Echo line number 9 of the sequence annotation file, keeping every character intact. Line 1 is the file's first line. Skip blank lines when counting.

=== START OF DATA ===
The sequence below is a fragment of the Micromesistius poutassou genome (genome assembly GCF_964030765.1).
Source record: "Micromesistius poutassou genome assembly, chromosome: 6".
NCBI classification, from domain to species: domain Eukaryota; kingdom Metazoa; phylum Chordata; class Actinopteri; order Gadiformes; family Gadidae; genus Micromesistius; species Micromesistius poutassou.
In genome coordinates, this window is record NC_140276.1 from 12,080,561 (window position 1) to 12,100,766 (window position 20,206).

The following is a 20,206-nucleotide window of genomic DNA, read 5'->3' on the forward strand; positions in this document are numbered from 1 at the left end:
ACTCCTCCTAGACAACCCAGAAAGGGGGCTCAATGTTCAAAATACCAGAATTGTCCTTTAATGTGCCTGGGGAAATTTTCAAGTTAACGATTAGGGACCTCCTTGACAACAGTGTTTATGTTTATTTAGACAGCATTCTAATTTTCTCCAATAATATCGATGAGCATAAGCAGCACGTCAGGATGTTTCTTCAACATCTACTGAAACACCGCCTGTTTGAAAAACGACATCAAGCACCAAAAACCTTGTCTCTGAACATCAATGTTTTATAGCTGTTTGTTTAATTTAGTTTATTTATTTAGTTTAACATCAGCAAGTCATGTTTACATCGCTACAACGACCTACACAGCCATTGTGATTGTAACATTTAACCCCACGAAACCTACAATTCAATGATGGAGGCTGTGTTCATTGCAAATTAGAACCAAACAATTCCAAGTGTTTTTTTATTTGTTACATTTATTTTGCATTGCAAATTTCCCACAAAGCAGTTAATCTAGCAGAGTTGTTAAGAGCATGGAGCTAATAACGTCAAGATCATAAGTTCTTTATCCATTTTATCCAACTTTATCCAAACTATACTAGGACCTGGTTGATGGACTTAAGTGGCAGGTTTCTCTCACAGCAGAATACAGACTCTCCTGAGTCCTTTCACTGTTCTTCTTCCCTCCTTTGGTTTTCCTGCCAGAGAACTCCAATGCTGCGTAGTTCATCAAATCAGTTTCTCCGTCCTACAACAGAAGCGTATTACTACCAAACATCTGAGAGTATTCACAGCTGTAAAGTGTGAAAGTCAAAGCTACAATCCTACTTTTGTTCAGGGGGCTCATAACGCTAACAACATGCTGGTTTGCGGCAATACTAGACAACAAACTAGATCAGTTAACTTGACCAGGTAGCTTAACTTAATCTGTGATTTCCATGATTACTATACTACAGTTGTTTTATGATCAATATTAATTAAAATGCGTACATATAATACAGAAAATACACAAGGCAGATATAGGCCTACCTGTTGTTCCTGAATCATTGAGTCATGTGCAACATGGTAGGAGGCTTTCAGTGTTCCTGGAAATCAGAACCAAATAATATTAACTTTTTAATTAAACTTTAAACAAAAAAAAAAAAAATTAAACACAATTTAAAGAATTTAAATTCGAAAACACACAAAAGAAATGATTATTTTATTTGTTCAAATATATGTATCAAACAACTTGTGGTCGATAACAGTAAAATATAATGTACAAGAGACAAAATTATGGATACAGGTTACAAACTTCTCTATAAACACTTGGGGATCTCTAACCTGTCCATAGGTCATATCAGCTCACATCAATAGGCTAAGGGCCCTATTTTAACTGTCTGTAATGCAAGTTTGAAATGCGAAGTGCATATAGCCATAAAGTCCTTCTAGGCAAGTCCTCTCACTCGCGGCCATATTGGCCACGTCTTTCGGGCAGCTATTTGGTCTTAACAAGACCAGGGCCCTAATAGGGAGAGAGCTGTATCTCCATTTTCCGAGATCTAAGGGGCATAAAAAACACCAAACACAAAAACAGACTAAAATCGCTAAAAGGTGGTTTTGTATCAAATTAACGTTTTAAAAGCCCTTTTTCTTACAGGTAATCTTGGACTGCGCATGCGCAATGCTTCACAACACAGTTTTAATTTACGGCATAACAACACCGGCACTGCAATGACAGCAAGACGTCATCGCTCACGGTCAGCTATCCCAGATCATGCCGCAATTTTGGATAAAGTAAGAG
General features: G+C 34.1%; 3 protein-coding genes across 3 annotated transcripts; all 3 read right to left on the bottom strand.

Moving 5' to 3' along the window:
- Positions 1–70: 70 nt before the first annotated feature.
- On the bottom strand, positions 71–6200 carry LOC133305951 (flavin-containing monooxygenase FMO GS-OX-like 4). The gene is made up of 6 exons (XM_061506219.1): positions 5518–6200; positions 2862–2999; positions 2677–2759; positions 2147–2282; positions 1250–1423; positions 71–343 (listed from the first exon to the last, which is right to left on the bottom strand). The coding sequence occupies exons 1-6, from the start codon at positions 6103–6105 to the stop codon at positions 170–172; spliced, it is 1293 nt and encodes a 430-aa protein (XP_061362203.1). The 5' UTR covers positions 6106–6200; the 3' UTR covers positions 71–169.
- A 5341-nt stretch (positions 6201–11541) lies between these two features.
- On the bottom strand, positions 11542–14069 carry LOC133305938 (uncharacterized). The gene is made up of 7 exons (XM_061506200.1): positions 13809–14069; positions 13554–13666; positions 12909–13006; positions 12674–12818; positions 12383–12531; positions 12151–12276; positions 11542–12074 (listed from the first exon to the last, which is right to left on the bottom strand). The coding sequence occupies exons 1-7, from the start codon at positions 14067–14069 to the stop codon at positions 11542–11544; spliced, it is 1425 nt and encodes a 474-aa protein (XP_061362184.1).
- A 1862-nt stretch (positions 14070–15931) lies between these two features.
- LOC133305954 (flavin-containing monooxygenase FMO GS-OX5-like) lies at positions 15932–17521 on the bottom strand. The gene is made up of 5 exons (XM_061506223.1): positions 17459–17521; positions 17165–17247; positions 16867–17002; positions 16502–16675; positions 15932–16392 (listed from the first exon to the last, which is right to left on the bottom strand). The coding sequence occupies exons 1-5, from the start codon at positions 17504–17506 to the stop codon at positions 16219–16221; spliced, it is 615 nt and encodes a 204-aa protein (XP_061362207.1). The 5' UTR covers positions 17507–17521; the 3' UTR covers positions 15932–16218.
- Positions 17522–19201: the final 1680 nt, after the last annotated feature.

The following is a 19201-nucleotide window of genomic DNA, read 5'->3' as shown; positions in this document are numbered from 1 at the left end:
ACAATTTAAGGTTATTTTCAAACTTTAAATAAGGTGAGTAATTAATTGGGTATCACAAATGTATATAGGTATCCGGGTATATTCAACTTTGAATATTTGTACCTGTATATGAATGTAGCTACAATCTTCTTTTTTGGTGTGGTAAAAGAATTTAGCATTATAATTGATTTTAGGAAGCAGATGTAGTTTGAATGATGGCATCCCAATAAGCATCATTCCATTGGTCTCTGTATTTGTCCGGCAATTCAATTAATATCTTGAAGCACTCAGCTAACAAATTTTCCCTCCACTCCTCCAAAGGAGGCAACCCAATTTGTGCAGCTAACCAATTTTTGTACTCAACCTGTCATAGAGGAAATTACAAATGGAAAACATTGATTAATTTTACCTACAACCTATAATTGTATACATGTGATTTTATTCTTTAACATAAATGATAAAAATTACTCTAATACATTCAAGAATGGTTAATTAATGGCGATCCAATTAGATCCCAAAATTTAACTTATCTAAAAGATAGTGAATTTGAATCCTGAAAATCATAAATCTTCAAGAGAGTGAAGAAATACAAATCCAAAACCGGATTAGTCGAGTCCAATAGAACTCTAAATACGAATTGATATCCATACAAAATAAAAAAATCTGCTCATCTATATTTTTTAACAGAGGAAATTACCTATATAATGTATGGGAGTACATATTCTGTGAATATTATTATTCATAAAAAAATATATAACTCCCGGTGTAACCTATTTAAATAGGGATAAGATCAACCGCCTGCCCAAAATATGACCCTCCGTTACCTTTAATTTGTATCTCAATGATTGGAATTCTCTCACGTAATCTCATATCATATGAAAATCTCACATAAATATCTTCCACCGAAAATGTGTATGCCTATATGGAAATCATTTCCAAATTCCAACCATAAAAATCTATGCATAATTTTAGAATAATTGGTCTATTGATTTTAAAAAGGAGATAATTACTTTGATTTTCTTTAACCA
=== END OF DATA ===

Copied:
- Positions 1–70: 70 nt before the first annotated feature.